Five years ago, the Atlanta Braves took a gamble. They needed another bat in the lineup, and Texas made first baseman Mark Teixeira available.
Scott Thorman had failed at first base after Atlanta traded away Adam LaRoche. The Braves had tried catcher Jarrod Saltalamacchia at first, but it was obvious he was a catcher playing first base. So the Braves traded five young prospects to the Rangers for Teixeira and left-handed reliever Ron Mahay.
Teixeira had the rest of 2007 and all of 2008 left on his contract. The Braves hoped Teixeira, who played college ball at Georgia Tech, would want to stay in Atlanta and sign a long-term contract.
But that never happened. Teixeira put up good numbers, but the Braves struggled. They tried to get him to re-sign, but Teixeira was looking for a landmark contract, so he was traded away for two players who are since long gone.
Four of the five players who were traded to Texas have turned out pretty good. Shortstop Elvis Andrus is a two-time All-Star. Neftali Feliz became the Rangers closer and helped them make two straight World Series trips. And Matt Harrison is having one of the best seasons for any pitcher in the AL this season.
Saltalamacchia was also in the deal. He has moved on to Boston, and Salty is finally turning the corner with a great season for the Red Sox.
So the Braves went for it in 2007, and it backfired. They did not make the playoffs with Teixeira in the lineup. They did not re-sign Teixeira, and most of the players they traded for him have turned out to be pretty good players.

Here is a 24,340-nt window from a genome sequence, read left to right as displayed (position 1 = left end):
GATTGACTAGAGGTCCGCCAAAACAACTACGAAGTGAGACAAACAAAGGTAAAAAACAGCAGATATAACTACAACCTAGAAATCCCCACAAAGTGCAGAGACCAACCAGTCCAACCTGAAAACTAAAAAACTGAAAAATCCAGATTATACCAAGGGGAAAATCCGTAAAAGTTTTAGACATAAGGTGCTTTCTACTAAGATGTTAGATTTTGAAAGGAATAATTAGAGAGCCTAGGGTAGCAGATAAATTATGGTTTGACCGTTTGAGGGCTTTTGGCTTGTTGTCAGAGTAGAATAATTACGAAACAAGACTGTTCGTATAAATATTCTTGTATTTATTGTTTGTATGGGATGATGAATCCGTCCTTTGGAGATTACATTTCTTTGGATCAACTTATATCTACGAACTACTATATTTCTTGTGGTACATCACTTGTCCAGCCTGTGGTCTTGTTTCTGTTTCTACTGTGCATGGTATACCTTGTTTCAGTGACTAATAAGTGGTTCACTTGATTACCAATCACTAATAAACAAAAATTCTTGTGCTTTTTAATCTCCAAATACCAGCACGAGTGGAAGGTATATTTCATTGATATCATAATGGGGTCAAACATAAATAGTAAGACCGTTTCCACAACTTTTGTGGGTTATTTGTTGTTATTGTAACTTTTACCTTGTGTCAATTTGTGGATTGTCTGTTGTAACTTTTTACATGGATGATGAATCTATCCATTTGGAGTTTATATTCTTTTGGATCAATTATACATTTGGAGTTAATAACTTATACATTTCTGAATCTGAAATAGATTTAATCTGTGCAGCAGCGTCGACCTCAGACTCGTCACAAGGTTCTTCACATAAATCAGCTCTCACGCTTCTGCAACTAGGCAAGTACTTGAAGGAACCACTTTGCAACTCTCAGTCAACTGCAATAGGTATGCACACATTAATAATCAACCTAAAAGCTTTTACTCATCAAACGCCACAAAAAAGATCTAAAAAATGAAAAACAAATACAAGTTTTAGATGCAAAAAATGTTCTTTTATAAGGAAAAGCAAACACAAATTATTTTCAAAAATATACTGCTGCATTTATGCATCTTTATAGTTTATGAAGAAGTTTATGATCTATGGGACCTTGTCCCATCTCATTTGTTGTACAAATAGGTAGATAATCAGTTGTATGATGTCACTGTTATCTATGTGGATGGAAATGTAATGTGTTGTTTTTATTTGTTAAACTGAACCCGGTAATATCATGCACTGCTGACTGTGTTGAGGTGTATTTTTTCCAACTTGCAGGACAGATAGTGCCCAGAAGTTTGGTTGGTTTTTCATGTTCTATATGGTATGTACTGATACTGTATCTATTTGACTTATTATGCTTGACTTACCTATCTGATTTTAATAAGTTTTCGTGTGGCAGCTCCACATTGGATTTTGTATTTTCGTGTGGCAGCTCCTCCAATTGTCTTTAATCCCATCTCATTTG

That trade almost has become a moniker for teams that want a lot in return for a player who will soon be a free agent. For instance, when Miami put starter Josh Johnson on the trade market last week, word got out that the Marlins wanted a Teixeira-like return for their ace pitcher.
Four days ago, I wrote the Braves didnt need to panic. I thought they were about to do that if they had traded Randall Delgado, who has made 17 starts this season, to the Chicago Cubs for Ryan Dempster. The Chicago right-hander is a rental, as his contract is up at the end of this season. The 35-year-old Dempster blocked the trade, and thankfully Delgado is still with the Braves.
On Friday, the Braves lost out on another available pitcher, when Milwaukee traded Zack Greinke to the Los Angeles Angels. Greinke will be a free agent this fall, right when he turns 29. In many ways, Atlantas interest in Greinke was similar to when it got Tim Hudson in 2004. He was near the same age as Greinke, and the Braves decided they wanted to invest in Hudson to head the rotation for the future.
Atlanta may still think it can sign Greinke this winter, but its going to be difficult. Los Angeles has been mentioned as one of the teams (along with Atlanta) that Greinke is interested in signing with for the long-term. But since hell be pitching for them, the Angels will have the advantage.
Los Angeles has not shied away from big contracts recently, giving Albert Pujols and C.J. Wilson big deals last season. So if the Angels want Greinke past this season, its unlikely theyll be outbid by Atlanta or any other team.
The Braves didnt want to give up Julio Teheran, considered their best prospect, for Greinke. But if the Braves wanted Greinke to be their future top starter, wouldnt that have made Teheran expendable? They basically would have replaced Teheran in their future rotation with Greinke, who has won a Cy Young Award. Teheran has a 5.34 ERA in 19 starts in his second season in Triple-A.
Teheran better be good. Atlanta just gambled that hell be just as good or better than someone they could have put at the top of the rotation. Thats for the future. Before Tuesdays 4 p.m. trade deadline, the Braves better get someone to help them for the present. But if letting Greinke go to the Angels is any indication, dont expect them to do any Teixeira-type deal to make it happen.
Listen to The Bill Shanks Show from 3-6 p.m. weekdays on WPLA Fox Sports 1670 AM in Macon and online at www.foxsports1670.com. Follow Bill on firstname.lastname@example.org.